It is hard not to sympathize with the unfortunate circumstances surrounding the anime of Robotic;Notes. As the spiritual successor of Steins;Gate, Robotic;Notes has been asked to follow up what is one of the most memorable titles of the last couple years. Indeed, the results of such comparisons have not been too favorable to Robotic;Notes, both critically and commercially. Of course, with greater success comes greater expectations and so some might say that the harsher criticism is perfectly valid. Sure, it is not incorrect to place greater expectations upon the creators of such a fabulous work, but the problem is that this case is more about misplaced expectations than anything else.
To be more precise, the issue here is that people expected a story just like Steins;Gate when in reality, Robotic;Notes is very different. This is not to say that these stories are completely incomparable; in both shows we have a group of characters coming together to build something, a time machine in Steins;Gate and a giant robot in Robotic;Notes, and both of them have large conspiracy plot lines serving as a backdrop. It is easy to be misled into thinking that both shows are aiming to be the same kind of story, but there are some key differences which differentiate the two.
One of the main differences between Robotic;Notes and Steins;Gate is characterized by their settings. While Steins;Gate takes place in the hustle and bustle of Akihabara, Robotic;Notes takes place in a lethargic and vacuous countryside. This is actually quite reflective of both shows for much of their run. Steins;Gate has loads of zany character interactions and often feels schizophrenic because of its delusional main lead, the self-proclaimed mad scientist Okabe Rintarou. On the other hand, Robotic;Notes is much more laid back and down to earth. The main character Kai, unlike Okabe, also has no great ambitions and is content to simply laze around and play his game Kill-Ballad all day long.
This laid back atmosphere in Robotic;Notes has earned much ire, as many seem to think that Robotic;Notes is just boring and uneventful. Personally I think this atmosphere has its own charm and has made the show very pleasant and relaxing to watch. The characters are endearing, and their interactions are natural and pleasant to behold. Still, there does seem to be the big question of just what in the world is this show trying to be about? What is it building to?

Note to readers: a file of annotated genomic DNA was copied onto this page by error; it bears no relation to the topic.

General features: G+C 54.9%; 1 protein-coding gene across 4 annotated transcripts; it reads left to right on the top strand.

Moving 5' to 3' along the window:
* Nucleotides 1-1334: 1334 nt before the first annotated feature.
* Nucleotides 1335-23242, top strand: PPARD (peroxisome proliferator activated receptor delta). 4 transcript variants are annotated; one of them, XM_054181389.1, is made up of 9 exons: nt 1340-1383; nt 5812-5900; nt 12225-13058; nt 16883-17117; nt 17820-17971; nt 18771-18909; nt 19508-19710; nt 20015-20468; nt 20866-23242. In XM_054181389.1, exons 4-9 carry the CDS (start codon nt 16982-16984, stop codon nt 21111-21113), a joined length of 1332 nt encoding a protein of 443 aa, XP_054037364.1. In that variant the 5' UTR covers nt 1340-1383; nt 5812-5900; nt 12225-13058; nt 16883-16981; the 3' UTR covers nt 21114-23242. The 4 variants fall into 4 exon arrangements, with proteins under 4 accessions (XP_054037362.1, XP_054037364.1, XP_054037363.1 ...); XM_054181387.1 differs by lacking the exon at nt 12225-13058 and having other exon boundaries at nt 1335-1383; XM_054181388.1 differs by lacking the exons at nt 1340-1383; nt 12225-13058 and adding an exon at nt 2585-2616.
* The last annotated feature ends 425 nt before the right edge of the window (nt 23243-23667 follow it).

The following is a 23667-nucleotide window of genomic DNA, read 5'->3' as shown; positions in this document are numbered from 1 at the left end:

At least part of what makes Steins;Gate great is the pay-off after its really long build up. People often most remember Steins;Gate for its crazy time-line skewing adventures, so arguably, the real core of the show does not even begin until its second half. Of course the second half of Steins;Gate would have nowhere near the same impact without all the lovable character interactions of its first half. It reminds me of a typical KEY story where things start off in happy and fun times before it turns the corner into something much more serious and dramatic.
However, this is where comparisons between Robotic;Notes and Steins;Gate have really hurt Robotic;Notes the most. There has been a certain level of expectation in Robotic;Notes that it is somehow building up its story to something big like Steins;Gate and that eventually shit will hit the fan. I would know since I myself am guilty of first thinking it was taking this approach. In actuality, Robotic;Notes has never really been building up to a dramatic change of gears in its narrative like Steins;Gate. The core of the show has been visible to us all along – it is a celebration of mecha!
Yes, there is conspiracy and a few kooky characters here like Steins;Gate, but the show has basically been about robots. The main heroine Aki embodies the very soul of the show with her deep passion for mecha. She believes robots empower people to accomplish things they never could otherwise; they are a vehicle for dreams and ambitions. Robots represent hope and goodness in the world, and Aki’s pursuit of building a life-sized Gunvarrel, this universe’s Gundam equivalent, in the robotics club is her attempts to realize this ideal.
Further adding credence to this idea is how most of the dramatic moments in the show have been related to attacks on Aki’s ideals of mecha itself. The climactic scenes of the show so far have been the mass black-out scene in Tokyo with all the robots in the city going on a rampage, and the unveiling of Gunvarrel’s last episode, which ended up just being a morbid depiction of the end of humanity. As a result of these incidents in the story, public perception of robots is at an all-time low, yet Aki still holds steadfast to her ideals of mecha. This unwavering spirit and love for robots is what drives the show, and understanding this passion is critical to connecting with its characters.
Perhaps the fault of Robotic;Notes is that this passion for mecha is elusive to its audiences. In Steins;Gate, it is easy to get why a time machine is so cool, so conceptually it never had to work hard to keep the audience’s interests. I feel the show would hit home most of all with people who do love mecha. Even just being able to understand all the references to mecha anime throughout the show, including things like Char Aznable quotes, helps to enrich the experience. Indeed, if someone does not fundamentally understand why robots are awesome, how could they ever understand the characters?
Regardless, the basic fact of the matter is that Robotic;Notes is just not Steins;Gate. Of course there are some similarities, but both stories have very different narratives. Maybe if people stopped comparing the two, then the merits of Robotic;Notes would really be able to shine through. There is a genuine story here with lots of care and detail put into it, and I think it would be a shame if the only reason Robotic;Notes does not get the time of day is because it chooses not to copy its predecessor enough.